April 6, 2021
Ohio State University (“OSU”) prevailed in its appeal to the United States Court of Appeals for the Sixth Circuit against Australian online marketplace, Redbubble. The dispute related to the extent of trademark liability for an online marketplace.
Redbubble operates an online global marketplace that has amassed over $100 million in sales. Over 600,000 artists use the website to sell their designs on Redbubble apparel, wall art, and other accessories. Once a customer places an order, Redbubble contacts the artist directly and coordinates manufacturing and shipping efforts with independent third parties. While Redbubble does not design, manufacture, or handle any of the products, Redbubble’s logo appears on the shipping packaging and Redbubble handles customer service duties such as returns. Further, Redbubble markets the products sold on its website as Redbubble products, and product care instructions even use the language, “Redbubble garments.”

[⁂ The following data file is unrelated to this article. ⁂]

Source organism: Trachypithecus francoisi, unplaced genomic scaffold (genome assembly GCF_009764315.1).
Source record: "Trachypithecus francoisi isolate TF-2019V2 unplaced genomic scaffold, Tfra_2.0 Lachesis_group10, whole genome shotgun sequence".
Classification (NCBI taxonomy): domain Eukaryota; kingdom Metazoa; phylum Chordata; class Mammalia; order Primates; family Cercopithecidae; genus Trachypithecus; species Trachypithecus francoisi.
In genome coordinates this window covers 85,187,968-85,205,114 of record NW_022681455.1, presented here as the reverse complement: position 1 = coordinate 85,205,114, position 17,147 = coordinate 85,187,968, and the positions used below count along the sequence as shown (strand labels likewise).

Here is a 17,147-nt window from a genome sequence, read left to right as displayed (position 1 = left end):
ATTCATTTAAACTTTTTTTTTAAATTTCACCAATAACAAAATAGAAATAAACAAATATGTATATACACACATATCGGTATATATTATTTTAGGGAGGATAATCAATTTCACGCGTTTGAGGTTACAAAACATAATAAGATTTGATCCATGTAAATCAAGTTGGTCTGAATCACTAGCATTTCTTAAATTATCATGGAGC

At issue is a design that a Redbubble artist uploaded to the site that uses OSU trademarked images. OSU argued that Redbubble is responsible for this trademark infringement. Redbubble contends that its role in the sales process is insulated from trademark infringement, similar to Amazon and eBay. The Court agreed that Amazon and eBay are shielded from any trademark infringement of its sellers as their role is simply to facilitate the sale of sellers’ goods. But the Court found that Redbubble’s business model was markedly different: the “products ordered on Redbubble’s website do not yet exist, come into being only when ordered through Redbubble, and are delivered in Redbubble packaging with Redbubble tags.” Accordingly, Redbubble cannot be considered a passive seller.
The Sixth Circuit reversed the trial court’s grant of summary judgment in Redbubble’s favour and sent the case back to the trial court for further proceedings.
Authors: Shadi Varkiani and Scott Kerr